Last week I was talking with someone who was disappointed that they weren’t getting any leads from their new website. Building a website and adding a lot of keywords is no longer the sum total amount of work there is to be done for your online presence. Let’s talk about what else you can (and should!) be doing.
You have a new website and it’s almost done. What now? This –> a 15 point checklist to test your website for the best user experience. Below I’ll walk you through everything you should look at before you call your site done and release it for the world.
You’re starting a new project or business (yay!) and need a website. You don’t have a lot of money and it just so happens that your friend creates websites. They’ve offered to create one for you for free or cheap. Great news, right? Not so fast.
You’re working with a developer for the first time to set up a new website for your business. (Yay!) Beyond design and copy, you have some decisions to make. Here’s my take on the ideal setup for your domain name, hosting and email along with reasons for each.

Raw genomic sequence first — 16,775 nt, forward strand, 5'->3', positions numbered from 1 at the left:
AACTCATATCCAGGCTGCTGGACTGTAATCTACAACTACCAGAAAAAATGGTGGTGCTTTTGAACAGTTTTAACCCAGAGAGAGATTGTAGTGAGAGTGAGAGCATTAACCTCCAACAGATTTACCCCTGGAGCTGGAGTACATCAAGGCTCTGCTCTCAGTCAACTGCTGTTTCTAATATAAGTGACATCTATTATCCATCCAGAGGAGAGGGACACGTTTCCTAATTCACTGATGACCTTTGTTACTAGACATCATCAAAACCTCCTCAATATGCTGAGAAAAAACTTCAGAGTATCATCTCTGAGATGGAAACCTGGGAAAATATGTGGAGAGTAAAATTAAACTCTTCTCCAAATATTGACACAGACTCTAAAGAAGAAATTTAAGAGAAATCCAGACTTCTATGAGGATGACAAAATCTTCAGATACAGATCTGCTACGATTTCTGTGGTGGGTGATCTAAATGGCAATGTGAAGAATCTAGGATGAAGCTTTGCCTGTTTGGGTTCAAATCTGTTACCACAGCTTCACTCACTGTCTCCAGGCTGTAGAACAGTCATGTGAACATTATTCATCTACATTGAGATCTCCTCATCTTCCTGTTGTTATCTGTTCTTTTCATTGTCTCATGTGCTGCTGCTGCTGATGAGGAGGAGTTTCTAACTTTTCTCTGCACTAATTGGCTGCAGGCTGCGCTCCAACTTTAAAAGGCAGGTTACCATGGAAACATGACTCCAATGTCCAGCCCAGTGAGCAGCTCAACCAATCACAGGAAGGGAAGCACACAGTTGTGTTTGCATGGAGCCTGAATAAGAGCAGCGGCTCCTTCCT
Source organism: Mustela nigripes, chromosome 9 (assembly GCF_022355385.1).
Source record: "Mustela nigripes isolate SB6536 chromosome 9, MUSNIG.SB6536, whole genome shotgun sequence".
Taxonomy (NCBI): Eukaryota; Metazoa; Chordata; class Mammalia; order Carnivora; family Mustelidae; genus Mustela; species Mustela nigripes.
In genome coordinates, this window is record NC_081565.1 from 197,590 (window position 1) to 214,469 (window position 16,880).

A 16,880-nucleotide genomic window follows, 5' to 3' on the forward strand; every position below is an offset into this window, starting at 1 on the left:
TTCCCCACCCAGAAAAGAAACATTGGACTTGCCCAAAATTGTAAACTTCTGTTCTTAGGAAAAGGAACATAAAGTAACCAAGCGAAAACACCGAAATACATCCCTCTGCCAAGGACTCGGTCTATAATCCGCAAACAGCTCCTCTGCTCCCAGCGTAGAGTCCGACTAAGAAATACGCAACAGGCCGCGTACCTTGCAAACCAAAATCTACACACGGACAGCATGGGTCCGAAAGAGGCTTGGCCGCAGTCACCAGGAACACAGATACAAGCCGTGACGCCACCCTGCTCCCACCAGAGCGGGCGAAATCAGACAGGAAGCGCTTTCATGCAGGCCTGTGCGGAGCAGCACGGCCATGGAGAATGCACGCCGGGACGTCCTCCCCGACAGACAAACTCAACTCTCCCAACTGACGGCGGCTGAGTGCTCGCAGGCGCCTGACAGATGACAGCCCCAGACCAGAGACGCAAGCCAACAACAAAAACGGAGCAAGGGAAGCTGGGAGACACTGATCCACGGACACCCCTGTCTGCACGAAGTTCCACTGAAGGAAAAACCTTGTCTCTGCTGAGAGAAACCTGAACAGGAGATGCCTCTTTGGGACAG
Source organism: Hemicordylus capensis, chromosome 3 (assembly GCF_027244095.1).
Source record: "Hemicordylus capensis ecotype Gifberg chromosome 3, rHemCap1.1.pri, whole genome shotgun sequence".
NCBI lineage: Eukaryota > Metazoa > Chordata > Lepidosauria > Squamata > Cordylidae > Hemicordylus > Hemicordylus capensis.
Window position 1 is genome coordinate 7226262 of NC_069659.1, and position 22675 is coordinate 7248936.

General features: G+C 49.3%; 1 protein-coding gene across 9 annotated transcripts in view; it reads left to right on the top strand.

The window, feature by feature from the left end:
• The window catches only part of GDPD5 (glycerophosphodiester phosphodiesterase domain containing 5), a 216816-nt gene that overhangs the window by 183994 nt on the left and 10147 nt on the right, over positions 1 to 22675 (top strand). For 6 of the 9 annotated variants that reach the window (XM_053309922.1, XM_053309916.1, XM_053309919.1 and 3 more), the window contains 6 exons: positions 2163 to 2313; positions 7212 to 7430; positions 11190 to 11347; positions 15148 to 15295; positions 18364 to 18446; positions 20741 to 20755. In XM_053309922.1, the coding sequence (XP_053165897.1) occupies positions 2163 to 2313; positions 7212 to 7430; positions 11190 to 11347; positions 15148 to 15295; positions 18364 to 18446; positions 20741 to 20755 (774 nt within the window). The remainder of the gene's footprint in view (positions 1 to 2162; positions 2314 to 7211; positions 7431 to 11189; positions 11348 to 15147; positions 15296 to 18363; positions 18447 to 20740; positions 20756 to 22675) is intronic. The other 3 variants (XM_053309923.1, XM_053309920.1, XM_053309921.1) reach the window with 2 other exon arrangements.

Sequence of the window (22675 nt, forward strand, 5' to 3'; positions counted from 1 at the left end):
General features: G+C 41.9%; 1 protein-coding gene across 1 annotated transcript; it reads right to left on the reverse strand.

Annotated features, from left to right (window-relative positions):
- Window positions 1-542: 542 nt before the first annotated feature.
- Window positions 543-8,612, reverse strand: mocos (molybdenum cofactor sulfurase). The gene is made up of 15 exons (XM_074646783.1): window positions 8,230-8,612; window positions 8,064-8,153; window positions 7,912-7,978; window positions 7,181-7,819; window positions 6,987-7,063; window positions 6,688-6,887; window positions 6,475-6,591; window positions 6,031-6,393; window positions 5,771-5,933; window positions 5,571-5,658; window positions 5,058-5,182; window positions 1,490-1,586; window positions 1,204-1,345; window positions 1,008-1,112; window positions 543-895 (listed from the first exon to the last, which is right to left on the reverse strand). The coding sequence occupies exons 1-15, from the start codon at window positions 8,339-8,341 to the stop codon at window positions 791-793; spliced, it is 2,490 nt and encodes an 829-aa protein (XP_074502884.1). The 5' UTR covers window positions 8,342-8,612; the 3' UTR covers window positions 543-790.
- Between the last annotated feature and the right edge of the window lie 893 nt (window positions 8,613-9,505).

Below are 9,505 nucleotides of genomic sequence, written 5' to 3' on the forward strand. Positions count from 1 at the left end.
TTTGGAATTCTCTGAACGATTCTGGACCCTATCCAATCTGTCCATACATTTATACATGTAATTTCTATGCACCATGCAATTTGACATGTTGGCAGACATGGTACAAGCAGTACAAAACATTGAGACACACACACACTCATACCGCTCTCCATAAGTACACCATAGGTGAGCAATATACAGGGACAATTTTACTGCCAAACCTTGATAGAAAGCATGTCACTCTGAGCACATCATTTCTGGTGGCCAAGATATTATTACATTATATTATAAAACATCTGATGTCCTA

If you’ve ever worked with a developer or agency, they may have tried to sell you an ongoing maintenance package once your website was complete. Maintenance packages can range from $30/month to $199/month (or more) and can include a variety of services. If you’re not flush with cash or would rather try to avoid ongoing fees for your WordPress website, you can DIY these services with some time and elbow grease. Let’s look at the fees you can get around and those that you won’t be able to avoid.
You’ve heard of WordPress themes before, but you’re not 100% sure what they are. What do they do? Why do you need one? What’s the difference between free, paid and custom themes? Why do people design from scratch? Let’s dive in and talk about different theme options and when you’d want to use each one.
Do you know what your next blog post will be about? Thinking of ideas doesn’t have to be complicated! Here are five fun and easy ways to find a topic for your next post. (And not just any topic — one that will be enjoyable to write AND just right for your audience.)
Today I want you to do something for me. I want you to go to your website and take a look around. Your potential and existing customers visit, but when is the last time you did? While you’re looking around, I want you to find one thing to change — something that will make your site better. It also should be something you can act on today, and it doesn’t matter matter how small.
Responsive web design. RWD. You know, when your site looks great on your desktop, tablet AND mobile device. It’s important, for sure. Your viewers are using a variety of devices to view your site (check out your sessions by device in Google Analytics). And Google’s algorithm gives priority to websites that display well on smartphones and other mobile devices. So how do you know what your site actually looks like on all those devices?